Recovering From Relationships With Narcissists (Narcissistic Abuse)

There is no doubt that Cluster B personality disordered people (psychopaths/sociopaths/narcissists/borderlines) often leave a devastating trail of psychological damage behind them in the relationships they enter.

The effects of a long term relationship with a psychopath/narcissist can be deep and last a very long time, as any victim of this type of abuse will attest to. How can we recover from these horrendous, toxic relationships?

Recovery from psychopathic abuse demands a multi-faceted approach of creating a safe space away from toxic people, acquiring knowledge on the subject of psychopathy, self care, various forms of psychological healing, and extracting crucial lessons out of the experience with the psychopath.

It was probably not one factor that got you into the relationship with a psychopath, so it will not only be one thing that helps you recover from it.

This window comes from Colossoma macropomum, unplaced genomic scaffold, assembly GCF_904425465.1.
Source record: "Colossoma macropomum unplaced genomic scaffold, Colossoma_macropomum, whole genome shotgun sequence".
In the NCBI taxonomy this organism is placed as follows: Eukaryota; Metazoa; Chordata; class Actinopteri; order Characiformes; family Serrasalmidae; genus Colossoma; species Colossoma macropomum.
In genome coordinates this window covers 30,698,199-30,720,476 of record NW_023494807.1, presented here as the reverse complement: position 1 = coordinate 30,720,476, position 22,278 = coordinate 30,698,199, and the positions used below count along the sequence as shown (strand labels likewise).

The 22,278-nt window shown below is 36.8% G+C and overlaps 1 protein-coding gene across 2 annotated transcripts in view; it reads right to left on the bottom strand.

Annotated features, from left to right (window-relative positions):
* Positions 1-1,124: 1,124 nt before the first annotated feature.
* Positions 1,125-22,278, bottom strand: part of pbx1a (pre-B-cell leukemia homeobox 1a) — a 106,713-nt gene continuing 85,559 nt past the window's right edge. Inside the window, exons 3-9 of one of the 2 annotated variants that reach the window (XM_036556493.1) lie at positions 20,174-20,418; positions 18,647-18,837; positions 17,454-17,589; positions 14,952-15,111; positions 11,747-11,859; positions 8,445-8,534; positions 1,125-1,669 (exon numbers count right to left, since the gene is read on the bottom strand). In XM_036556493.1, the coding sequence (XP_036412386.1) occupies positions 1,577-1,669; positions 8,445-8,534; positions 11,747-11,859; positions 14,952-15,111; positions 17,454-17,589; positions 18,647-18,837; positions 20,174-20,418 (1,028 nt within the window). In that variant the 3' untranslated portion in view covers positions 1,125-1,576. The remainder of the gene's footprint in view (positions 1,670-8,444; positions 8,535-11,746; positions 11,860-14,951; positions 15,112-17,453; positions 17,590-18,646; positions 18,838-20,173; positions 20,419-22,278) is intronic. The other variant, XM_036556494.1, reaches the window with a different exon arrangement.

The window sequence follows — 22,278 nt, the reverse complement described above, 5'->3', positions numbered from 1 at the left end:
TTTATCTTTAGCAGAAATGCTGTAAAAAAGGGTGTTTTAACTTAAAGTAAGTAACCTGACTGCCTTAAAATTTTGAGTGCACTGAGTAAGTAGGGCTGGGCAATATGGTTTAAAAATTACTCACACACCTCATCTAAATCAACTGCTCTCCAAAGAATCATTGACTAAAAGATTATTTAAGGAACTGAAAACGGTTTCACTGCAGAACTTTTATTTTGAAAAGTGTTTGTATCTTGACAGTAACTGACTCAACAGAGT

Here is a brief run down of some top tips to recover from toxic relationships with psychopaths or narcissists:

  1. Go no contact with them (or very limited contact if necessary).
  2. Reduce Your Emotional Flashbacks.
  3. Find a good therapist trained in personality disorders and trauma.
  4. Educate yourself on psychopaths and narcissists.
  5. Use mindfulness to get back into your body and feelings.
  6. Build up a good support system around you.
  7. Keep up good self care (diet, exercise etc.)

We have listed these tips in a very specific order, since we believe it is extremely important that you do some things first, before anything else, in order to give yourself the best chance of recovering from the damage these toxic people do.

We should emphasize that none of this recovery process is “fair” in one sense in that good people did not ask for such evil to be committed against them and do not deserve to be left with all the horrible symptoms that are so often reported by survivors, like depression, emptiness and numbness, inability to enjoy the things they once did, low self esteem, isolation, suspicion of others and so on.

However, once the abuse has happened then recovery is unavoidable in the sense that no one can turn back time and make the toxic relationship not happen, however much we would like to reverse the horrendous damage a psychopath has caused.